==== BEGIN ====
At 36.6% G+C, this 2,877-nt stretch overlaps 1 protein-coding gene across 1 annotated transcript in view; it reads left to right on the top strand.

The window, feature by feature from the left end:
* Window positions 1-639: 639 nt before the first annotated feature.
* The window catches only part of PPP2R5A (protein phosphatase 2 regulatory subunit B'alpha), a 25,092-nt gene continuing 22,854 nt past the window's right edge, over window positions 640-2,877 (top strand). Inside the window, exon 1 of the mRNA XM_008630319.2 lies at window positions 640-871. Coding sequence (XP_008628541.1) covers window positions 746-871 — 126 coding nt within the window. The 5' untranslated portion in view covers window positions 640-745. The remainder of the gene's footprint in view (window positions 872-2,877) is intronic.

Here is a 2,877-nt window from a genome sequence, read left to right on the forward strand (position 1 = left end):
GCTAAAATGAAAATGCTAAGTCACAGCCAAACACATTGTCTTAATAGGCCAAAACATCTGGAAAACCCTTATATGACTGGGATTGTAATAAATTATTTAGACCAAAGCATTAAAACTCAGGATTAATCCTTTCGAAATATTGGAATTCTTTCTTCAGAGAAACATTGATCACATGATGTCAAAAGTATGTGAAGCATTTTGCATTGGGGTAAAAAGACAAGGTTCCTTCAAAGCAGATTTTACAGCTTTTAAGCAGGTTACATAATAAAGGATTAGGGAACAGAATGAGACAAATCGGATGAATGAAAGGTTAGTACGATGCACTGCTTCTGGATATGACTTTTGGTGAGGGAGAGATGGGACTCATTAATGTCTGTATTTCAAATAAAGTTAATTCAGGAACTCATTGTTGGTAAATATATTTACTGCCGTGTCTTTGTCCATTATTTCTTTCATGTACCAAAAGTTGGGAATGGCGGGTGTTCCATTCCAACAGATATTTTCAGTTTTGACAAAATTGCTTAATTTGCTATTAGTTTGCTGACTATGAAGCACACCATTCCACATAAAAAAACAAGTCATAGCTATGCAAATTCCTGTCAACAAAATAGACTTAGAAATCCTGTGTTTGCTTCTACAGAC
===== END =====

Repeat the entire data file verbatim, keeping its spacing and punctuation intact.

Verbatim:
At 36.6% G+C, this 2,877-nt stretch overlaps 1 protein-coding gene across 1 annotated transcript in view; it reads left to right on the top strand.

The window, feature by feature from the left end:
* Window positions 1-639: 639 nt before the first annotated feature.
* The window catches only part of PPP2R5A (protein phosphatase 2 regulatory subunit B'alpha), a 25,092-nt gene continuing 22,854 nt past the window's right edge, over window positions 640-2,877 (top strand). Inside the window, exon 1 of the mRNA XM_008630319.2 lies at window positions 640-871. Coding sequence (XP_008628541.1) covers window positions 746-871 — 126 coding nt within the window. The 5' untranslated portion in view covers window positions 640-745. The remainder of the gene's footprint in view (window positions 872-2,877) is intronic.

Here is a 2,877-nt window from a genome sequence, read left to right on the forward strand (position 1 = left end):
GCTAAAATGAAAATGCTAAGTCACAGCCAAACACATTGTCTTAATAGGCCAAAACATCTGGAAAACCCTTATATGACTGGGATTGTAATAAATTATTTAGACCAAAGCATTAAAACTCAGGATTAATCCTTTCGAAATATTGGAATTCTTTCTTCAGAGAAACATTGATCACATGATGTCAAAAGTATGTGAAGCATTTTGCATTGGGGTAAAAAGACAAGGTTCCTTCAAAGCAGATTTTACAGCTTTTAAGCAGGTTACATAATAAAGGATTAGGGAACAGAATGAGACAAATCGGATGAATGAAAGGTTAGTACGATGCACTGCTTCTGGATATGACTTTTGGTGAGGGAGAGATGGGACTCATTAATGTCTGTATTTCAAATAAAGTTAATTCAGGAACTCATTGTTGGTAAATATATTTACTGCCGTGTCTTTGTCCATTATTTCTTTCATGTACCAAAAGTTGGGAATGGCGGGTGTTCCATTCCAACAGATATTTTCAGTTTTGACAAAATTGCTTAATTTGCTATTAGTTTGCTGACTATGAAGCACACCATTCCACATAAAAAAACAAGTCATAGCTATGCAAATTCCTGTCAACAAAATAGACTTAGAAATCCTGTGTTTGCTTCTACAGAC